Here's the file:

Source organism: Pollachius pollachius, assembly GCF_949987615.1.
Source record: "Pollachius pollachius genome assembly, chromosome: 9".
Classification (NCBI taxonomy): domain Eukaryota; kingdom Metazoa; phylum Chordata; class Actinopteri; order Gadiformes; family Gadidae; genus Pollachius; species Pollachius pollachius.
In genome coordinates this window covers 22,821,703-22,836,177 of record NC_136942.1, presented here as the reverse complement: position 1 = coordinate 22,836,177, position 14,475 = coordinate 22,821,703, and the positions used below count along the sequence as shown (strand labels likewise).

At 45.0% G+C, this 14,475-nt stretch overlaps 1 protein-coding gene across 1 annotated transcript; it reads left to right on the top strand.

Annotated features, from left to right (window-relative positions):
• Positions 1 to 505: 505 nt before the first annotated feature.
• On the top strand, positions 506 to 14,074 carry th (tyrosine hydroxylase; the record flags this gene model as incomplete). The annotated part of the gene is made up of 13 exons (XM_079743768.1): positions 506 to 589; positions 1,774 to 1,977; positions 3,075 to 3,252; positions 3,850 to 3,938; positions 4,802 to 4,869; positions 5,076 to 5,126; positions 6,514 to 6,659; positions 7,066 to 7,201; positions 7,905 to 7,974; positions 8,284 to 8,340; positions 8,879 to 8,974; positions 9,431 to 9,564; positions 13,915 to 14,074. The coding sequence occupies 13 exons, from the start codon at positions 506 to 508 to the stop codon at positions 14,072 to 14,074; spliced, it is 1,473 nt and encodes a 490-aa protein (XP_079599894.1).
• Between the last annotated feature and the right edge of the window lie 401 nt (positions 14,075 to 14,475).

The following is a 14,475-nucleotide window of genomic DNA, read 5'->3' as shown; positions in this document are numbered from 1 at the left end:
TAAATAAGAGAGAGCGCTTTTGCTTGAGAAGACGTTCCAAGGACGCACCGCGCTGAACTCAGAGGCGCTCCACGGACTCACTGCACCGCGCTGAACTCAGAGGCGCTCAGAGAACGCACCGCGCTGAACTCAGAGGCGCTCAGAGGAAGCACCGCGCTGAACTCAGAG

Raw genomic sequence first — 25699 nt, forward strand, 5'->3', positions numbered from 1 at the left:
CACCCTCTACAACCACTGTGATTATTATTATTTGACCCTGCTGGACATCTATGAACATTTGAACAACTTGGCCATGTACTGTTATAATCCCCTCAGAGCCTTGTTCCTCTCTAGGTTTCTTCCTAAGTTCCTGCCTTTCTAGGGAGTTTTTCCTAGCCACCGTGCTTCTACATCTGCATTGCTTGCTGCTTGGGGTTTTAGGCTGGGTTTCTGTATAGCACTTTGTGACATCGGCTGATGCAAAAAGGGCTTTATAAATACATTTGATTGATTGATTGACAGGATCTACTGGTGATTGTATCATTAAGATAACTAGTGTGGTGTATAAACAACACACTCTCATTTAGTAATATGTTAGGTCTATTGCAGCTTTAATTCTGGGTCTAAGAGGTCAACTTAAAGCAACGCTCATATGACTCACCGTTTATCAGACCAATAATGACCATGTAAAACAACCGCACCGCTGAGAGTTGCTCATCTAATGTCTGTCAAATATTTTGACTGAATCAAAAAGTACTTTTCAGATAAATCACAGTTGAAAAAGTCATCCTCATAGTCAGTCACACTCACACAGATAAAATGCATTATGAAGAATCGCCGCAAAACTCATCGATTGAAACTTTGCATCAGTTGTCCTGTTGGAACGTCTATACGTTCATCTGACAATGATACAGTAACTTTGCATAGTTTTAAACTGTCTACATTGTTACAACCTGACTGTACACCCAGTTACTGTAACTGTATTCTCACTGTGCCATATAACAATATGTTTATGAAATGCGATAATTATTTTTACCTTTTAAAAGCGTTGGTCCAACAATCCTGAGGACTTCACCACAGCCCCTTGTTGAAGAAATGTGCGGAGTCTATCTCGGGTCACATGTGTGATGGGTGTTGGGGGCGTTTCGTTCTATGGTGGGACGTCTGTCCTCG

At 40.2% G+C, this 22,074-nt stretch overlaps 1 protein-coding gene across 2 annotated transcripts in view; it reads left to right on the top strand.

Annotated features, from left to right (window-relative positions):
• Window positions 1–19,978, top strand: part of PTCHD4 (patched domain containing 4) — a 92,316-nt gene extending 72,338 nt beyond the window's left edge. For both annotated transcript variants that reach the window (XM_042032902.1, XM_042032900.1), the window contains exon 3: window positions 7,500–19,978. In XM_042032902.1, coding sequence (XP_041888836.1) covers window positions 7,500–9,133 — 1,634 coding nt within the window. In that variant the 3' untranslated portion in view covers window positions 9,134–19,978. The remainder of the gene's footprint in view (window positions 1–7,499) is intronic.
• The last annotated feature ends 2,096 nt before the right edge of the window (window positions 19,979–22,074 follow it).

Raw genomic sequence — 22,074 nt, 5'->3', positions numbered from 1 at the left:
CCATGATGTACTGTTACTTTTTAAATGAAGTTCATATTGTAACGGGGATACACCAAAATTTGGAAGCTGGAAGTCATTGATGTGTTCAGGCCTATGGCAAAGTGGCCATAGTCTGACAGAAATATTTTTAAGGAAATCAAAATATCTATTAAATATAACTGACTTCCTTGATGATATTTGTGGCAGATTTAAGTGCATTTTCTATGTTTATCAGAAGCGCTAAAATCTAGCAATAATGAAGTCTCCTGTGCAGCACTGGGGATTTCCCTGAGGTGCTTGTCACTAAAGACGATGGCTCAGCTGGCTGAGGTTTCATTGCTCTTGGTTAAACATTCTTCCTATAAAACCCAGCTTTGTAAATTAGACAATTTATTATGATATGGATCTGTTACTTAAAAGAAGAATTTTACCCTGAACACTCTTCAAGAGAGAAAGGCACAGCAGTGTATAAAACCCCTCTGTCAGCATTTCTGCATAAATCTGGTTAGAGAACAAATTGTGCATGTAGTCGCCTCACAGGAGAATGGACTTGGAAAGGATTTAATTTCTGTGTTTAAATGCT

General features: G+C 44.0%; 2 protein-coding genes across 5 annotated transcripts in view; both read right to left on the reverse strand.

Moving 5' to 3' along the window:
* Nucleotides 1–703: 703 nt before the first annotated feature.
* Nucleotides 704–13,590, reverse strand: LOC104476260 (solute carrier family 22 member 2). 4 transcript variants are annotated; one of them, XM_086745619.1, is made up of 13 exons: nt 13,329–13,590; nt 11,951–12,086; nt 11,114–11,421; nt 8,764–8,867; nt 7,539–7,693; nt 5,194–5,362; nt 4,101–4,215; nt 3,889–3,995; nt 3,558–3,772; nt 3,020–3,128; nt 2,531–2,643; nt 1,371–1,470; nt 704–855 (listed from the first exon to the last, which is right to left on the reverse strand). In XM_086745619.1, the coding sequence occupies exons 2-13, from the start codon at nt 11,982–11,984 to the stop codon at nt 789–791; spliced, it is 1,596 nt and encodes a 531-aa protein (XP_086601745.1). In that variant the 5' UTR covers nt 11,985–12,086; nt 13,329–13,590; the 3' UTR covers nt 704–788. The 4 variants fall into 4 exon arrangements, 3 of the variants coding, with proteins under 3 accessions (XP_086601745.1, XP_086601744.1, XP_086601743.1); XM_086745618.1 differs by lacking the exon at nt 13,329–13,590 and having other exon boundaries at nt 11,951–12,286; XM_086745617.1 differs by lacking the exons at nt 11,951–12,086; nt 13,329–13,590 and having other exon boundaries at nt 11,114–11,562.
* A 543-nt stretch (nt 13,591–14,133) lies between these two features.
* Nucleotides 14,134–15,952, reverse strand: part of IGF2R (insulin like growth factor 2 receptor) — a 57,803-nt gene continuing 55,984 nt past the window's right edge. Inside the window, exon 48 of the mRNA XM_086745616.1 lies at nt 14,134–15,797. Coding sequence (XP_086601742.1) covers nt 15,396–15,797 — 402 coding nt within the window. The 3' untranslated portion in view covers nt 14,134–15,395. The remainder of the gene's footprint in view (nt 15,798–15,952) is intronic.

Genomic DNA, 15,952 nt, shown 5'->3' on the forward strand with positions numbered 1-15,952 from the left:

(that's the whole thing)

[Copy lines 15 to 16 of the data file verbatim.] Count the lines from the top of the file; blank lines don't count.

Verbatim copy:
Annotated features, from left to right (window-relative positions):
• Window positions 1–19,978, top strand: part of PTCHD4 (patched domain containing 4) — a 92,316-nt gene extending 72,338 nt beyond the window's left edge. For both annotated transcript variants that reach the window (XM_042032902.1, XM_042032900.1), the window contains exon 3: window positions 7,500–19,978. In XM_042032902.1, coding sequence (XP_041888836.1) covers window positions 7,500–9,133 — 1,634 coding nt within the window. In that variant the 3' untranslated portion in view covers window positions 9,134–19,978. The remainder of the gene's footprint in view (window positions 1–7,499) is intronic.